The steps are clear for service members, including guardsmen and reservists, who want to turn military service into college credit, according to Michele Spires, assistant vice president of ACE Learning Evaluations at the American Council on Education (ACE).
“It’s important that guardsmen and reservists take three steps that I like to call DEL – Determine – Evaluate – Learn,” Spires said.
According to Spires, who has 30 years of experience in post-traditional and workforce education, DEL means it’s essential for guardsmen and reservists to:
- Determine their long and short-term goals;
- Evaluate their military transcript and other academic and professional credentials; and
- Learn transfer of credit protocols at the institution(s), and for the programs, they wish to attend.
“Once the personal and/or professional decision is made to attend a college or university, it’s best to start the process right away,” Spires said. “It’s unfortunate when a student wastes valuable time and money taking classes that are unnecessary duplications of previous courses because they signed up before their credentials were completely evaluated.”
ACE Learning Evaluations has been validating military-connected learning since 1954 through a contract with the Department of Defense that’s managed by the Defense Activity for Non-Traditional Support (DANTES).
This work aligns academic credit recommendations (in the form of semester-hour credits) for courses and occupations, and then documents them on the Joint Services Transcript (JST) or the ACE Working Transcript.
Spires said the actual process of turning military service to align with college credit can start with a conversation with a college or university advisor to review the service member’s digital credentials (the ACE Working Transcript and/or JST).
“This is part of credit for prior learning (CPL), and it’s really important for each individual to think about how the learning they’ve obtained can support the admissions process, pre-requisite requirements, or be used as transfer credit to meet course equivalents,” she said.
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Spires, who is actively engaged in the national discussion on evaluating educational experiences that occur outside the traditional classroom, said there are several factors that affect CPL transfer, such as: institutional policy, alignment with appropriate courses, procedures, requirements, and transfer application deadlines.
Planning and preparedness are key to success for guardsmen and reservists, Spires said. So how does she recommend they do this?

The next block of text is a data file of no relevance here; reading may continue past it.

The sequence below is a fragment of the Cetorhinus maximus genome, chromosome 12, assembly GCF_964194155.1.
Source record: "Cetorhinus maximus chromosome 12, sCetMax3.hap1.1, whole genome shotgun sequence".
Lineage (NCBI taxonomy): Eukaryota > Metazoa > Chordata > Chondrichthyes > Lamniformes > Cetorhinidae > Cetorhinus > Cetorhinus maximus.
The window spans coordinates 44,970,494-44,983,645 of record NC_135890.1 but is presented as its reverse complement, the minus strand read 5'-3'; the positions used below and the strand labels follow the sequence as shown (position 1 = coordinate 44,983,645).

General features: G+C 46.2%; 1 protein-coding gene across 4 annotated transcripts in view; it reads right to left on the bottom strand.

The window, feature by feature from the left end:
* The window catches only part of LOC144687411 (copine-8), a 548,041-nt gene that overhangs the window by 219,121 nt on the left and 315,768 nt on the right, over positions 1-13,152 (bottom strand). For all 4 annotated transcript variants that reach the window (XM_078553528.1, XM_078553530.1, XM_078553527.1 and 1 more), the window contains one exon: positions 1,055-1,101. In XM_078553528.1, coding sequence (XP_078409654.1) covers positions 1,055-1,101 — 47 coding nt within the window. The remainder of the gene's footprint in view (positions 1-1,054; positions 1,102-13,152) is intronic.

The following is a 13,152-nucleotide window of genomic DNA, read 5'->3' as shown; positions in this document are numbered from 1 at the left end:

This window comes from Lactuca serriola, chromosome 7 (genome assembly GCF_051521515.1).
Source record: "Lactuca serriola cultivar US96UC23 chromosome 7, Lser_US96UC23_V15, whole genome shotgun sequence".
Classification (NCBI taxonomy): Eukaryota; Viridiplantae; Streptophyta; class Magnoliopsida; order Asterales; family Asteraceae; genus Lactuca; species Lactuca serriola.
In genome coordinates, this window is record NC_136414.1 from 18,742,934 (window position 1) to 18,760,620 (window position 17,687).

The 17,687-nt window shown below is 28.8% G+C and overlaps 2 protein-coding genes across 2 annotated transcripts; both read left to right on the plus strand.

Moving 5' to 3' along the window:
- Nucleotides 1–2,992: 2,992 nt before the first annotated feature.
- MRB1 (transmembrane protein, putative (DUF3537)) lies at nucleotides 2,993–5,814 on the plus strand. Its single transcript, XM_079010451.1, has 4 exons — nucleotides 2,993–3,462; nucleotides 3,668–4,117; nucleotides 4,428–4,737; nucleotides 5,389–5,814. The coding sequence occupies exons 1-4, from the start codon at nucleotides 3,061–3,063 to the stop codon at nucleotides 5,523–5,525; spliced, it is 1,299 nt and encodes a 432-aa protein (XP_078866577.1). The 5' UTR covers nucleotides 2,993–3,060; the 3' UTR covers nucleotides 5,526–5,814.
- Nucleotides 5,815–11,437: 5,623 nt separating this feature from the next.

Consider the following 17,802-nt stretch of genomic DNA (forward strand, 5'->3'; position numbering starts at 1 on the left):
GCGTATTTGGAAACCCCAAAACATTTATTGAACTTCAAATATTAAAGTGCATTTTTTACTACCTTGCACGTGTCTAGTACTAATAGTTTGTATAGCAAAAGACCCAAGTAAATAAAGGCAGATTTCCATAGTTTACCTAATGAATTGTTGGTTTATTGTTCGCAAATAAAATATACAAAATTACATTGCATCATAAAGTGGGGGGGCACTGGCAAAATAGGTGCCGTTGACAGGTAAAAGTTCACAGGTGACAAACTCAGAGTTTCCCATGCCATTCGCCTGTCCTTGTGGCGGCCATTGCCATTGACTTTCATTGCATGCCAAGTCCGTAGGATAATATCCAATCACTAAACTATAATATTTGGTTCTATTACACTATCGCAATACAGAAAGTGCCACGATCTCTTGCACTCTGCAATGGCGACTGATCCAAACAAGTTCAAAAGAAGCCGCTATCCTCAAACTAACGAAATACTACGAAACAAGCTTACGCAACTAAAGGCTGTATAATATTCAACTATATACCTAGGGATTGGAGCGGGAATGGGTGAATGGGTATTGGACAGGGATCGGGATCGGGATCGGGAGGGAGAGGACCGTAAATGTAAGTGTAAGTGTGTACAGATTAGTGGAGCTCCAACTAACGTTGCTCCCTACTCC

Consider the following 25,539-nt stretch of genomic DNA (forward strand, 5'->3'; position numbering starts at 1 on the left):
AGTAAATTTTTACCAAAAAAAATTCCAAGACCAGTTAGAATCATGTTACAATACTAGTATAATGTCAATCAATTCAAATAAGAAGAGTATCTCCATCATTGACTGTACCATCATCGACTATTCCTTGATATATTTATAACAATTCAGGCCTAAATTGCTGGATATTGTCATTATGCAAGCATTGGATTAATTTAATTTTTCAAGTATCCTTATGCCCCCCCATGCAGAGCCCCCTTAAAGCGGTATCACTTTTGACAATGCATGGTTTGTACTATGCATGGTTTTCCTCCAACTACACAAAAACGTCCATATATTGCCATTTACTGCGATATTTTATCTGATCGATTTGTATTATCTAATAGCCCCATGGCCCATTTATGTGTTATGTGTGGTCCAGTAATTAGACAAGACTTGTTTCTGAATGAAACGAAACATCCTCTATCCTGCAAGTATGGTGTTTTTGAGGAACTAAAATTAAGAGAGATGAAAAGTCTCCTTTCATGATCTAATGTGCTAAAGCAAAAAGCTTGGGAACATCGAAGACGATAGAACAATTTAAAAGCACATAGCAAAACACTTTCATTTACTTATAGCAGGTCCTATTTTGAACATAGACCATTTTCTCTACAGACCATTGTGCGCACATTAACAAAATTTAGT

Research, identify and compare academic institutions that meet their individual needs.
“This could include location, cost, programs, scheduling, accreditation, learning environment, community services and graduation rates,” she said. “They may also include institutions and academic programs that have policies to maximize their CPL (military credit, etc.).”
Learn and understand those academic institutions’ policies and procedures regarding transfer of credit.
“These practices are established by each institution and will vary,” Spires said.
Periodically audit and review their credentials, such as military transcripts, for updates and modifications.
“Learning is continuous,” she said, “and managing those learning records for accuracy mitigates errors and confusion during the official process.”
Initiate the transcript and transfer review process early, even with their application to the institution.
“Have all official transcripts from previous colleges and service branches sent for evaluation as quickly as possible,” Spires said. “Official copies must be securely transferred electronically or bear the appropriate institutional signatures, seal, and date of issuance.”
Engage with the academic advisor.
“He or she should be able to help guardsmen/reservists avoid taking classes for which they may receive transfer credit until an official evaluation is completed,” she said.
More than 2,300 colleges and universities accept ACE credit recommendations, according to Spires, which ensures guardsmen and reservists can find the right institution to fit their goals.
“Credit for prior learning will help save time, reduce costs, aid in career planning, and lead to more options,” Spires said. “Student success is the top priority for colleges and universities, but strong communication at the outset between the institution and the guardsmen/reservist is an important part of building that success.”
To that end, Spires recommends guardsmen and reservists consider their degree plan goals and identify potential academic courses for transfer from their learning experiences.
“For example, they can compare credit recommendations to their institution’s course catalog or syllabus by reading the learning outcomes and topics documented on the ACE exhibit provided in the ACE National Guide and/or Military Guide,” she said.
Also important, according to Spires, is taking ownership during the process and following up with the advisor, registrar, or admissions department.
“Most importantly, guardsmen [and] reservists should monitor their curriculum plan, transfer approvals, and documentation within formal university systems,” she said. “This ensures there’s an appropriate alignment of credit and the right classes are being completed, in the proper sequence, for the program plan and pathway.”